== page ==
Tuesday, April 21, 2009

i don't know that i'm cool enough...

NOTE TO READER:  In my Feature Writing class, we're talking about blogs, and I'm writing this for an assignment.  I promise I have a post about Pascha in the works.  I'll post it soon.

I have been dating a serious falafel snob for the past two years.  One trip to Jerusalem and he thinks he's an expert.  Brandon loves falafel, and we have made it a quest to find the best offering here in Memphis.   

I have learned quite a bit about the green and delicious balls of chickpea.  Fried up crispy, yet tender, I don't like one that's too crumbly, served with all the fixins.  (Don't know what falafel is?  Read HERE.)

A few of the places I've eaten falafel around Memphis:
  • Sean's Cafe (on Union)
  • Casablanca (Cooper-Young)
  • Kabob Int'l (in Cordova on Dexter Rd.)
  • Mount Olive (also in Cordova on Dexter Rd.  What are the odds?)
  • Jerusalem Market (on Summer)
Add another to the list: The Kwik Check on Madison.  My friend Claire took me there during Lent, falafel is quite the fasting staple when meat and dairy are a no no.  This place is a convenience store.  It's is as much a dive restaurant as any, including the cool hipster kid clientele.  I was terribly skeptical, but trusted her judgment.  (I had good reason, she introduced me to Sean's Cafe last year and I occasionally dream about the hummus they make.)  
The Kwik Check is pretty bare bones, there's a cash register near the door with the usual tobacco offerings, a few refrigerated cases, a couple of rows of grocery items and a long high table with bar stools next to the window facing Molly's La Casita across the street.  It's a fun place to people watch, the Memphis College of Art crowd likes to frequent the restaurant.    

We ordered the falafel and sat down to wait for the cook to notify us it was ready.  Pretty soon we heard "two falafel," grabbed our handheld meals wrapped in white butcher paper, picked out a few bottled waters and took our seats.  I had to get back up and search for napkins, there were none to be found, obviously this is a problem they have on a pretty regular basis, the cashier knew exactly what I was looking for and handed me a stack.   

I opened up my falafel and found a round pita with a small opening cut into it.  They kindly include the small bit of pita that is left over with the the wrapped up sandwich, like it's your sandwich's little hat.  It was stuffed to the brim with hummus, lettuce, tomatoes and my personal favorite falafel condiment bean sprouts.  The actual falafel balls were glorious.  They could never be confused with greasy, the were fried crispy and just tender enough on the inside without being mushy.  It was relatively simple to eat, which you will probably know if you've ever eaten falafel, is no small feat.  The best part?  The sandwich cost only $4.50, no wonder the starving art students love the place.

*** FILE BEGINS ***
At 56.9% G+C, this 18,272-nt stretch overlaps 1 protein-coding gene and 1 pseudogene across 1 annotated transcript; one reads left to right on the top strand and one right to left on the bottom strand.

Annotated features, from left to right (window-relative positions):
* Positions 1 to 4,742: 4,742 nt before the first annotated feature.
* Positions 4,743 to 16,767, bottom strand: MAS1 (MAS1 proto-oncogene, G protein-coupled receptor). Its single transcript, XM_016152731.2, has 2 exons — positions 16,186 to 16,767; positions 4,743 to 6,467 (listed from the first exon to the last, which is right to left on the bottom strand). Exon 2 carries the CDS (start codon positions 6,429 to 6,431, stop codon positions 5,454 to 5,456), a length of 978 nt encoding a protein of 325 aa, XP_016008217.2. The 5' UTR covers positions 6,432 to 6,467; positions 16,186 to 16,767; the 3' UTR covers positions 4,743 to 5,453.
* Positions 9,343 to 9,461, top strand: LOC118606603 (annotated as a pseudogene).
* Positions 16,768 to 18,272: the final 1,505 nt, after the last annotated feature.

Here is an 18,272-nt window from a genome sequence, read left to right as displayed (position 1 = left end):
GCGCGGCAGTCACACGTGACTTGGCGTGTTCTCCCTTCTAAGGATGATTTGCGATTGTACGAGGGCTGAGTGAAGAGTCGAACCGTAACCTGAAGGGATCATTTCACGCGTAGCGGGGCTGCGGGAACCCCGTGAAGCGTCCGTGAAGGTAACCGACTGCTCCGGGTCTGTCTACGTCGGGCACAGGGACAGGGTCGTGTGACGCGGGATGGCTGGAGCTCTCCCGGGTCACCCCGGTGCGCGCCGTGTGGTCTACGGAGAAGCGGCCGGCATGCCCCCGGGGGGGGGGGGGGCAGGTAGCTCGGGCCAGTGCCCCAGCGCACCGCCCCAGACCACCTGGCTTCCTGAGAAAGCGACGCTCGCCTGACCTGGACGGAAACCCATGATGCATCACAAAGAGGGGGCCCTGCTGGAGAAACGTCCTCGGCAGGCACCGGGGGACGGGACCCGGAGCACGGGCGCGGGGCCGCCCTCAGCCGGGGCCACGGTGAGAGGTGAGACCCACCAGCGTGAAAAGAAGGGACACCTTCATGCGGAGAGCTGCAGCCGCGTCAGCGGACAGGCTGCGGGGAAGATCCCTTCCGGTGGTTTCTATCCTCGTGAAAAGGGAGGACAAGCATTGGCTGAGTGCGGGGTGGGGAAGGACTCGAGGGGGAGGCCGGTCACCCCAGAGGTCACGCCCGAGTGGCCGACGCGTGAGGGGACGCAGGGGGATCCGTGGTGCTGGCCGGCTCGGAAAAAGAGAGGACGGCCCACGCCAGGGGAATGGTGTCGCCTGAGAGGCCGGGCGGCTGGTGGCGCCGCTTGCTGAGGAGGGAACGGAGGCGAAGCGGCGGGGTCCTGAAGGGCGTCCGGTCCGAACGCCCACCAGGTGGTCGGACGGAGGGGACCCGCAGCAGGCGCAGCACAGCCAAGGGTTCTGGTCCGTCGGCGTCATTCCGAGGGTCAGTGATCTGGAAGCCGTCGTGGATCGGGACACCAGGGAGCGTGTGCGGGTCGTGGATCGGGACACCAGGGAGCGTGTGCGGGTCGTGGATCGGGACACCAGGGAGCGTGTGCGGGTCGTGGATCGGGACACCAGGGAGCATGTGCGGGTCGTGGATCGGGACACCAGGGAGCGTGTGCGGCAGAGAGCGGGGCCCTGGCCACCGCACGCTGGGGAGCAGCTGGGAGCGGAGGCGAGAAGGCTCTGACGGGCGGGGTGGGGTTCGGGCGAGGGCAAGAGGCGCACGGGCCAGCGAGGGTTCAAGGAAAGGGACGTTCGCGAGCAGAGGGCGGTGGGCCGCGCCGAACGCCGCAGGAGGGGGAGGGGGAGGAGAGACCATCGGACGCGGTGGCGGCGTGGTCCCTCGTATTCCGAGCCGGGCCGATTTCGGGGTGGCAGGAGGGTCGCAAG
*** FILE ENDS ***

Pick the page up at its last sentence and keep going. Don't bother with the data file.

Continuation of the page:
I fell in love and notified the falafel snob, Brandon, immediately.  We at there the following Sunday and he was hooked.  I think we've visited at least five times in the past month.  

I highly recommend trying the Kwik Check,  they make great falafel and baklava.  And don't worry, I'm not cool enough to fit in either.  

Tuesday, April 14, 2009

i found it!...

This will be fast, I promise...

First thing: My comfortable Holy Week shoes arrived today, they're cute... although a bit boat like.  But honestly, they're more for form than function.  

Second thing: I saved $14.80 on Pascha candy last night.  One of the many reasons I'm so happy I'm Orthodox!  (Sadly, we'll be sharing the date with western Easter for the next few years, no more 50% off candy for us until 2013, when Pascha is, I believe, 5 WEEKS later than western Easter!)

In the Church many times people ask for the intercession of certain Saints for assistance with specific tasks.  This post is NOT a post about the theology of praying to Saints.  Just know, as Orthodox Christians we pray asking for the prayers of the Saint, we do not worship the Saint.  It is often said "what protestant Christian wouldn't ask for the prayers of one of their heroes of the faith, such as Billy Graham?"  How different is it for us to ask the intercessions of those who have actually finished the race? 

One Saint that I ask for assistance on a regular basis is St. Phanourios.  He is known for helping people locate things that are lost.  I have not needed to pray to him for help finding anything "big" although his prayers help me find my keys on a very regular basis!  
Here's how the story usually goes: I look, and look, and look... then, rather exasperatedly, I pray "Most Holy St. Phanourious, well pleasing to God, pray to God for me."  And pretty soon, I find whatever I'm looking for.  

So today, I was looking for two somethings in multiple stacks of paper, needles in haystacks.  I looked and looked and looked.  Nothing.  Then I asked for St. Phanourious' prayers, and it was the very next item I look at.  This happened twice, and I found both of the papers I was looking for!

There is a tradition in the Church of baking a St. Phanourious Cake to honor him.  Since it's Holy Week, I will not be baking the cake this week, but plan to make one next week.  It is traditional to share the cake with others in honor of the Saint, I think I'll bring it to church at some point to share!

Thank you for your prayers St. Phanourious!  

Monday, April 13, 2009

so busy...